The Gucci Fall Winter 2015 collection will be remembered for the debut of Alessandro Michele. The new creative director of the brand, with a show of a few minutes, has permanently deleted 10 years of Frida Giannini’s vision, marking a deep breaking off with the past.
Gucci Fall Winter 2015: the debut
Deep breaking off with the past at Gucci because of Alessandro Michele‘s debut as creative director of the brand. He sent exclusively unknown androgynous models down the catwalk, continuing the gender bending trend launched in January with the male line and definitely abandoning the commercial-friendly luxury of his predecessor, Frida Giannini.
What about traditions?
Although the collection is characterized by a pervasive sense of delicacy which materializes in flowing lines and comfortable-fit suits, the lack of bags (just 2) and leather accessories turned out to be one of the most unconventional choices that many fans of the brand are complaining about. “Gucci was born with the leather, where is the tradition?”
Actually, the know-how of the leather goods craftsmen is still there, but instead of reproposing it on archival bags with horsebits and two-tone bands, it is declined on geometric motifs in relief, and on pleated or lasercut dresses, symbol of that contemporary research that keeps an eye to the past and the other to the present.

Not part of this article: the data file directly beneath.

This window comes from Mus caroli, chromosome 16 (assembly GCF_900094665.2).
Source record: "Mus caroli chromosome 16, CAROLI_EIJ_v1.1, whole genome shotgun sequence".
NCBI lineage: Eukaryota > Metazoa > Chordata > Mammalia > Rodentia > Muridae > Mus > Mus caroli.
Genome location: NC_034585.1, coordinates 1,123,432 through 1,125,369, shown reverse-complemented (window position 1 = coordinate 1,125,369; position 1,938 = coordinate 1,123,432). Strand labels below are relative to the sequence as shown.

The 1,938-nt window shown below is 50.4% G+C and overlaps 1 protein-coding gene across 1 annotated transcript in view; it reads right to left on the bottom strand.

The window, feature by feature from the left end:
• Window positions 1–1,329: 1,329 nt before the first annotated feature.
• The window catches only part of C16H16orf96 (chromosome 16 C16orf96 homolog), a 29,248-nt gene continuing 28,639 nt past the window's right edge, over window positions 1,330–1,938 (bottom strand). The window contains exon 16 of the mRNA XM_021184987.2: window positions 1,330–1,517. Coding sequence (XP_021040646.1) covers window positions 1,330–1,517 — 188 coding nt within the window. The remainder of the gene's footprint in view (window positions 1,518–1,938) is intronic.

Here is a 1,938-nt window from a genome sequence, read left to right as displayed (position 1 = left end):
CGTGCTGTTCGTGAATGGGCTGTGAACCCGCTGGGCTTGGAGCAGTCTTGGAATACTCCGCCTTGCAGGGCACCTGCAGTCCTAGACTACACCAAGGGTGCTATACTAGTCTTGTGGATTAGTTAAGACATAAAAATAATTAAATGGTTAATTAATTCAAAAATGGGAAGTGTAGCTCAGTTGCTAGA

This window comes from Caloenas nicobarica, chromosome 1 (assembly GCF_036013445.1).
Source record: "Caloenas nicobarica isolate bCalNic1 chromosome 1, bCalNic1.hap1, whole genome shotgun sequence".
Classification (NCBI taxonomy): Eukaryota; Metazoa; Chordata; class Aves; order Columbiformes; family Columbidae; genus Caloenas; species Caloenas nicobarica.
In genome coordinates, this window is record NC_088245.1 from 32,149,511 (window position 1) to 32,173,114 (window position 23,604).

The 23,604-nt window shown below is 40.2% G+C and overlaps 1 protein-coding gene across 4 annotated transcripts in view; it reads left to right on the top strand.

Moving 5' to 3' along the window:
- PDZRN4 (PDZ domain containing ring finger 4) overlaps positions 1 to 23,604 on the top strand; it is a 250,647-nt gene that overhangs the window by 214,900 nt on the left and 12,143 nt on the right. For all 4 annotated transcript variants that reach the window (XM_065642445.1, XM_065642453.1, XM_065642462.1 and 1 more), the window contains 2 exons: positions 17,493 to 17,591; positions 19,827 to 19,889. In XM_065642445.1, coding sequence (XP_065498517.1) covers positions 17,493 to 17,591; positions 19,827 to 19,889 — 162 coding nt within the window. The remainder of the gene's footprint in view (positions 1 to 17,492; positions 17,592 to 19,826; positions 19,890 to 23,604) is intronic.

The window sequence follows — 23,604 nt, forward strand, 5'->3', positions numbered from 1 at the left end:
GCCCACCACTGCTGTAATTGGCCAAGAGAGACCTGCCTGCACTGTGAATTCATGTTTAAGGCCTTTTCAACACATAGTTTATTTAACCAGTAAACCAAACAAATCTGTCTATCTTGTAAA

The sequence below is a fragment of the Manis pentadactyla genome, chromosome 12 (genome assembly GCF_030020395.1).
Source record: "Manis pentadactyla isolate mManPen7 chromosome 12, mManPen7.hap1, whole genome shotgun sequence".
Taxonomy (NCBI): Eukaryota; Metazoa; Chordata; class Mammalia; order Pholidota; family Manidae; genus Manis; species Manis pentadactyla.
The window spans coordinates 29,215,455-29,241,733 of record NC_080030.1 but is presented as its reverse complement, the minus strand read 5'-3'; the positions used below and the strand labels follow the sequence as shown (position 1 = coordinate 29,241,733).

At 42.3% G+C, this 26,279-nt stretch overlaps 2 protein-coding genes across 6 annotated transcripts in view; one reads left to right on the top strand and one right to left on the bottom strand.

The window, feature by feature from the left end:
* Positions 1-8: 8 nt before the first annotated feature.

Breaking the rules
Alessandro Michele seems to play with unusual-but-tailored details, symbol of that formal and conceptual research that very few Italian brands still do at the moment. In addition to the variety of color contrasts and the overlapping layers of materials ranging from lace to fur, he introduced bizarre elements into every look, breaking the traditional Italian rules of the “it must be so!”, making models look like revolutionary anarchists of style and imperfections’ enthusiasts with their thick-lensed glasses.
Taking as references both the past (70s mood) and contemporary elements (fur footwear), every outfit of the Gucci Fall Winter 2015 collection is a celebration of the freedom of choice and due to this, despite his long experience and career, I like to see in Alessandro Michele’s approach to fashion, the same free spirit of some (rare) newly graduated Italian designers, who everyday fight to impose their own ideas, and finally succeed.
Alessandro Masetti – The Fashion Commentator
Ph: photo-frames from the show; vogue.it